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Trace305
08-28-2013, 12:05 PM
I have pro tools 8. I have a demo version of Melodyne. I transferred the vocal through a track I'm doing, and I find there's these pitches way above my range, like they're overtones, and when I move the original pitch, I get this robotic sounding vocal. How can I make it sound more natural?

Thanks in advance!
-Trace Murray

Phil Ogden
08-28-2013, 01:12 PM
It's not clear what you are trying to do from the description. If you're trying to create harmonies (or pitch up more than a couple of semi-tones), then there is a limit to what Melodyne can do without the effect you describe. You could try adjusting the formant parameter.

FYI for mono vocals, you have transferred the audio using the mono algorithm, right?

danander11
08-28-2013, 01:27 PM
I have pro tools 8. I have a demo version of Melodyne. I transferred the vocal through a track I'm doing, and I find there's these pitches way above my range, like they're overtones, and when I move the original pitch, I get this robotic sounding vocal. How can I make it sound more natural?

Thanks in advance!
-Trace Murray

Trace,

Tuning vocals depends on many things, the quality of how it was recorded, the quality of the the talent that was recorded, the genre'.., lots of things.. Only after that will the tuning software come in to play.

With tuning software, you need to try the different ones out there to see which will suit your tastes best. Myself I prefer Melodyne for a lot of reasons. Now comes the hard part. You need to set down and put in time with the software to get a 'natural' sounding 'tune'. I tend to shy away from any kind of automatic tuning and prefer to do things manually.

A good rule of thumb is to make a duplicate of your vocal track and then hide and make inactive the original. That way, you can always compare between the two and revert back wherever you need to. Once done, break the duplicate vocal track into sections and just transfer and tune one section at a time.

For example... I tend to break a vocal track into phrases.. no more than a couple of lines in length. I will transfer the first section into Melo and then tune. I listen again to the vocal by itself in Melo and then decide what, and how much I will tune. First I will go to pitch and see how bad things are.. usually, I will bring things closer to center by using pitch drift, and adjust the pitch slightly, and then listen again.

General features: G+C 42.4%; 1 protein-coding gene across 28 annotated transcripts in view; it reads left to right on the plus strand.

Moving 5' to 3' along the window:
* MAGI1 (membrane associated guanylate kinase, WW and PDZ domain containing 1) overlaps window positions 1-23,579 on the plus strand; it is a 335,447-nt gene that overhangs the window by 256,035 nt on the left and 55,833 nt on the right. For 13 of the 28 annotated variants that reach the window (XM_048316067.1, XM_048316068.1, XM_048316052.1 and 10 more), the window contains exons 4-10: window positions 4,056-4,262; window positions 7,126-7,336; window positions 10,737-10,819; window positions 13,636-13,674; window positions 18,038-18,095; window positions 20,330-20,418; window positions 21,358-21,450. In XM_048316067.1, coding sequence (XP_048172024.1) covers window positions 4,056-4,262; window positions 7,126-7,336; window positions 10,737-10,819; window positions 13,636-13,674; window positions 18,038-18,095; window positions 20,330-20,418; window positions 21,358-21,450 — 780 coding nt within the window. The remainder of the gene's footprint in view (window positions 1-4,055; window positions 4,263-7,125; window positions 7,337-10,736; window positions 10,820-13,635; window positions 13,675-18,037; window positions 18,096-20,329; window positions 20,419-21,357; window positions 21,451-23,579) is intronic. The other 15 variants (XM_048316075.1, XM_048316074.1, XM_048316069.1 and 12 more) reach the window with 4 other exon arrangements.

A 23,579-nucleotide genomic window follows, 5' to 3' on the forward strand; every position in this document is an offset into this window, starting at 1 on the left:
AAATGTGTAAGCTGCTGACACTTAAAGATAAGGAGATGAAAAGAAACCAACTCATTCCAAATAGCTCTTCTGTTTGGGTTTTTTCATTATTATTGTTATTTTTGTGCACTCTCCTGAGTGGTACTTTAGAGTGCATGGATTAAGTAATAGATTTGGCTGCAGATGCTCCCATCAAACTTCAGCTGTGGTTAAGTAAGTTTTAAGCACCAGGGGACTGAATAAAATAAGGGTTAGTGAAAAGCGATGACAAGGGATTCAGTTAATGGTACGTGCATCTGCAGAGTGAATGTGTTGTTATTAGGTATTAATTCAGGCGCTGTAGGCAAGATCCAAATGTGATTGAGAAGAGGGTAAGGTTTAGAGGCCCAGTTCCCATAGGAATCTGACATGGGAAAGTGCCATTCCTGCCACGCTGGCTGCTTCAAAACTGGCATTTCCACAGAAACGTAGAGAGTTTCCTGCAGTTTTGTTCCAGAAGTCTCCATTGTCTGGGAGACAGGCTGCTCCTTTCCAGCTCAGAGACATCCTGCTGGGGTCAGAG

If the performance is mediocre, I will take a higher level of action, (such as I do when I record myself for song workups.. I couldn't carry a tune in a bucket. :p ).

If it's really bad, and too many are.. I just try to make it better and let the artist know they need to improve or get someone else to sing it.

Once I have finished with a section, I record it back to a new audio track and move on to the next section. Once finished, I listen back to everything and see how the tuned vocal sits in the mix. A lot of times things will be glaring to me whilst tuning that are (relatively) invisible in the mix.. Aside from back singing and poor recording technique, bad editing is an all-too-common occurrence.

Life is harsh and most folks are surprised at how.... uhmmmm... lacking, they are talent-wise.. After all, it sounded good in the bathroom.

Just do your best and make small moves. You can learn to fix quite a lot of things, and will be asked to if you hang around for any length of time, but nothing beats a good performance.... flaws and all.

mesaone
09-06-2013, 03:07 PM
Sometimes melodyne detects the wrong note. Seems like it mis-detected that one note as an octave above where it actually should be, so it was pitched way down when you moved it to its proper spot.


How to fix:


Click the note assignment tool (looks like a cursor with a + and - next to it). This mode is all about changing the detected position (root note, I guess) of blobs, and will not change the pitch.
You will see hollow "ghost blobs". These represent other possible positions of the notes that melodyne has detected
To reassign a note from its currently-detected place, click the corresponding "ghost blob". Or drag the note to where you want it
The root note of that blob will be reassigned, but will not alter the pitch.
Exit note assignment mode and continue.


Another possibility is that you're using the Polyphonic detection, and it picked up a background noise or breath, or interpreted sibilance as a harmonic. When pitch-correcting vocals, you should use the Melodic mode.